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Guide

How to Build a Ping Sweeper in Python

Python is a versatile programming language that you can use to write various types of GUI and CLI-based applications. If you’re new to Python, there’s no better way to deepen your learning than working on mini-projects.

A great example Python project to write is a ping sweeper, a small utility that probes network hosts. This script covers basic programming concepts, including print statements, loops, and functions.


What is a ping sweeper?

A ping sweeper is a program that takes a network address as input, pings hosts on the network and prints the list of dead and active hosts. It’s an easy way to estimate the number of online hosts on your network and find out their IPv4 addresses.

As a beginner, building a ping sweeper is a great way to brush up on your Python basics. This handy mini-project will also refresh your understanding of networking basics.

Requirements for your ping sweeper

Before starting the development process, you should make sure you have the latest version of Python on your system.


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Verify that you can run Python by typing this command in Command Prompt (for Windows users) or Terminal (for UNIX/Linux systems) and pressing Enter:

python --version

On some systems you may need to run:

python3 --version

This command should return the version of Python installed on your system. If it returns an error similar to “python not found”, you should install Python3 and then continue with the following steps.

Encoding of the ping sweeper

There are several approaches to creating this script. Some require you to install and import multiple modules. Here you choose a minimalist approach that has no external dependencies other than the crucial ones os module.

Before you start coding, break down the requirements to better understand what features you need to implement. This script consists of three parts:

  1. Accept the entered IP address.
  2. Extract the network ID from the IP address.
  3. Iterate over all hosts on the network and report whether a host is dead or alive.

Now that you have a clear picture of the workflow, we can start programming.

Accepting and processing the input

The first part of the script deals with accepting input from the user and reducing that IPv4 address to its first three octets. This gives us the network ID:

import os

IP = input("[+] Enter the Host IP Address:\t")
print("[+] Starting Ping Sweeper on " + IP)
dot = IP.rfind(".")
IP = IP[0:dot + 1]

That Entry() Function accepts user input. You can use a string find() Method to extract and store the index of the last occurrence of the decimal point in the Point Variable. Follow it, keeping everything from the input to the rightmost occurrence of a decimal point.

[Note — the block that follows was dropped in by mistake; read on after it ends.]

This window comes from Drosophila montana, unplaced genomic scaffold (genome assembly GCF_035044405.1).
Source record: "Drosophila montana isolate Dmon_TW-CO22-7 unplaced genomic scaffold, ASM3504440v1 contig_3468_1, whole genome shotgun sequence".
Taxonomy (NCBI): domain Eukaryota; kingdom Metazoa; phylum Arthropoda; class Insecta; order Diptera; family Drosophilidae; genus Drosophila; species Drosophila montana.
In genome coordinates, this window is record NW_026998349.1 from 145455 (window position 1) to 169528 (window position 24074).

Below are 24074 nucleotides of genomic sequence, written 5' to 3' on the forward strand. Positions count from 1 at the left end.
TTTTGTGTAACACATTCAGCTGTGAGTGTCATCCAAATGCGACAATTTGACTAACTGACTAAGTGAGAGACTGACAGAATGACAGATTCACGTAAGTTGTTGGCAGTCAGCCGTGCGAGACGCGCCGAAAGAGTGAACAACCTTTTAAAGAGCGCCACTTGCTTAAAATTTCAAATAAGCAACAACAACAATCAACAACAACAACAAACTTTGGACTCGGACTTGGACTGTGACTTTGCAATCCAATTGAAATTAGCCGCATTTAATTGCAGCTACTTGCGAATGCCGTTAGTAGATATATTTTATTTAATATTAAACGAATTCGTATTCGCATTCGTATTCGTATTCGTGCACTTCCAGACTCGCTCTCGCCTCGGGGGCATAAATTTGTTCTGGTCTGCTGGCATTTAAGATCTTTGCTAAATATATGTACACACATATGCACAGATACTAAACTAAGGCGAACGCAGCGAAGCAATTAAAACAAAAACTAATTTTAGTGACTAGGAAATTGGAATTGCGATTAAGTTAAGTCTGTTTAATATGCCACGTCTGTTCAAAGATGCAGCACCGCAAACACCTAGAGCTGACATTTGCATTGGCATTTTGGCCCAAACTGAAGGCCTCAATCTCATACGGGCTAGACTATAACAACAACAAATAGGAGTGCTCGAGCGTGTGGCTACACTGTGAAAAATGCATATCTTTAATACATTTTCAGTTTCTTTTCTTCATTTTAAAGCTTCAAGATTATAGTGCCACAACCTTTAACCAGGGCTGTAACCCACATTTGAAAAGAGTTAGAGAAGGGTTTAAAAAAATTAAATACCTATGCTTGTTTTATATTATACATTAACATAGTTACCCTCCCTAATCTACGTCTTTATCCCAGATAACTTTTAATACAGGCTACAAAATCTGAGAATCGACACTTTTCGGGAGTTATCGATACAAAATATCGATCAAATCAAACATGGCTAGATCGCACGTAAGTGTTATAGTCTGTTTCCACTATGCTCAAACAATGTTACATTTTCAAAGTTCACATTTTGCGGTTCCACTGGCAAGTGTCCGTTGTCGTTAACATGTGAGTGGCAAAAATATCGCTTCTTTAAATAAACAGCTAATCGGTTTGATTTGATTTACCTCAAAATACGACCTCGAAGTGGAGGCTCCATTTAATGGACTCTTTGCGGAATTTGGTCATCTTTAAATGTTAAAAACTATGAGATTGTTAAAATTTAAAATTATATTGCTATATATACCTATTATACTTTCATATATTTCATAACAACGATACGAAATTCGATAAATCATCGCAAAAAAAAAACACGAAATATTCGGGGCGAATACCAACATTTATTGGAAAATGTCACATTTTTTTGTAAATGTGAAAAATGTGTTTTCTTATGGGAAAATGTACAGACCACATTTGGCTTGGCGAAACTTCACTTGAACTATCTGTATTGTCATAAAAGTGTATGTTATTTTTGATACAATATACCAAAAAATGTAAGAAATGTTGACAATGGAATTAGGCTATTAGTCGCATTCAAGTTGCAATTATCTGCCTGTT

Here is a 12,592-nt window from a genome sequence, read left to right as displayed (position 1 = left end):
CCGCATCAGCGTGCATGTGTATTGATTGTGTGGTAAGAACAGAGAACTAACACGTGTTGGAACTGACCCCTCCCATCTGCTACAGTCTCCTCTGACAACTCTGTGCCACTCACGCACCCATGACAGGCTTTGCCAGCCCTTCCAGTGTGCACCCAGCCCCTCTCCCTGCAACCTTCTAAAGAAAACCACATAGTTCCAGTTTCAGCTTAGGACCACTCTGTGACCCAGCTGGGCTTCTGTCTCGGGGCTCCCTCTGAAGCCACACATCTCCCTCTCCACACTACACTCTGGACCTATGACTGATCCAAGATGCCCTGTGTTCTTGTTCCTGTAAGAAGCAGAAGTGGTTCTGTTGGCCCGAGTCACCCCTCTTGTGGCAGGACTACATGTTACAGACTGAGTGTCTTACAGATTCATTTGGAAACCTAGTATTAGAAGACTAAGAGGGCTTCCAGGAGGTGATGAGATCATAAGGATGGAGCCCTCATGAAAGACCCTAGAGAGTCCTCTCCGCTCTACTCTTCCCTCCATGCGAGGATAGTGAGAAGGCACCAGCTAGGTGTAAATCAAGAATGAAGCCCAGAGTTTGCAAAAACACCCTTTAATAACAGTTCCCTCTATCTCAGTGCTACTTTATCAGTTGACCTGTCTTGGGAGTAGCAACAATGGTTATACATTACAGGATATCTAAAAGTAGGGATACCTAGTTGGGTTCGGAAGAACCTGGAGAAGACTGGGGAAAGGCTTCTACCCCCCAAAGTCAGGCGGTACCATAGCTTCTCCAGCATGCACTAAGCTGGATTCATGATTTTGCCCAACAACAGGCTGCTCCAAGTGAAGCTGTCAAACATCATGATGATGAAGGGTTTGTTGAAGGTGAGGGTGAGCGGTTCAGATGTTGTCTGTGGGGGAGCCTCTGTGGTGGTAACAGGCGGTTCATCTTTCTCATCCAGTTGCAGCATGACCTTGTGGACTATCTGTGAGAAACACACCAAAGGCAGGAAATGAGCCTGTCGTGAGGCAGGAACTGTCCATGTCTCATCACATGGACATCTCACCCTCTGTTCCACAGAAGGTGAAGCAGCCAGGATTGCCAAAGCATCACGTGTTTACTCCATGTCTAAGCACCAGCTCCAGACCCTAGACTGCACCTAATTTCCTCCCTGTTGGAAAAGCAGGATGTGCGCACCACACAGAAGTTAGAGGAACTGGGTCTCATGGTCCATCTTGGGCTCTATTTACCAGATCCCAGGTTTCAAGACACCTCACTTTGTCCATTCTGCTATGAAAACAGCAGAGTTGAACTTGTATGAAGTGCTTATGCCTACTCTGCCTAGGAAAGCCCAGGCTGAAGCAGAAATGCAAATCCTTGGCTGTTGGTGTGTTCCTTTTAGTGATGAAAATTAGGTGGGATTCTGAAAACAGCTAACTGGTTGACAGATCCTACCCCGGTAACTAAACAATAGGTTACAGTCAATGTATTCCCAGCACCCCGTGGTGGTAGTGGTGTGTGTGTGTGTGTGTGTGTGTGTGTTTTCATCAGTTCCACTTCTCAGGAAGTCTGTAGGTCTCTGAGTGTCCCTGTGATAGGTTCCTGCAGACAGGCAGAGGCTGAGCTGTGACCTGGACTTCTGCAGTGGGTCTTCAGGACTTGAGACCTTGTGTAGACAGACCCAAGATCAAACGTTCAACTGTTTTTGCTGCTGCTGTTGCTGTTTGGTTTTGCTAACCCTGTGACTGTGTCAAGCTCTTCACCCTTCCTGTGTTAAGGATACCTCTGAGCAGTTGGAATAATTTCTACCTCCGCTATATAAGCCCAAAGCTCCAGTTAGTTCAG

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Scan hosts and print host status

You have derived the network address from the entered IP. You can now iterate over all possible values ​​for the last IPv4 octet: 1-254. Inside the for loop, save the new IP in the host Variable. This IP is the base IP followed by the value of the iterator variable. Then use the os.system() Method of running the Ring command against them host Variable.

for i in range(1, 255):
host = IP + str(i)
response = os.system("ping -c 1 -w 1 " + host + " >/dev/null")

if response == 0:
print(host + " is up")
else:
print(host + " is down")

Test them out answer Value approaches 0 to determine the status of the host and decide whether it is online or offline. If ping encounters an unresponsive host, it returns a non-zero value. Otherwise, it returns null to indicate a host it can reach.

You can add those c flag & w Flag with values ​​from 1 to the original ping command. As a result, it just sends a packet and waits a second to get a response. Your version of ping may or may not support these options; Consult the ping man page to verify this.

You should also redirect the output to /dev/null to hide the details of the ping output. Note that the ping and /dev/null syntax is only compatible with Unix or Linux systems. You can run this script on Windows by using the c flag with n and >/dev/null With >zero.

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Running the ping sweeper script

You can run this script in the terminal or from a command prompt. Launch a terminal, go to the script location and run it with python3:

cd /directory/sweeper/
python3 sweeper.py

Enter an IPv4 address or subnet into the terminal and the ping sweeper should get to work, returning the expected output.


Interesting project ideas for Python

Hands-on learning is arguably the best and fastest way to learn a programming language. The more projects you work on, the better you understand concepts, build fundamental skills, and understand how to solve problems.

If you’re running out of project ideas to work on, check out this curated list of the best Python project ideas.

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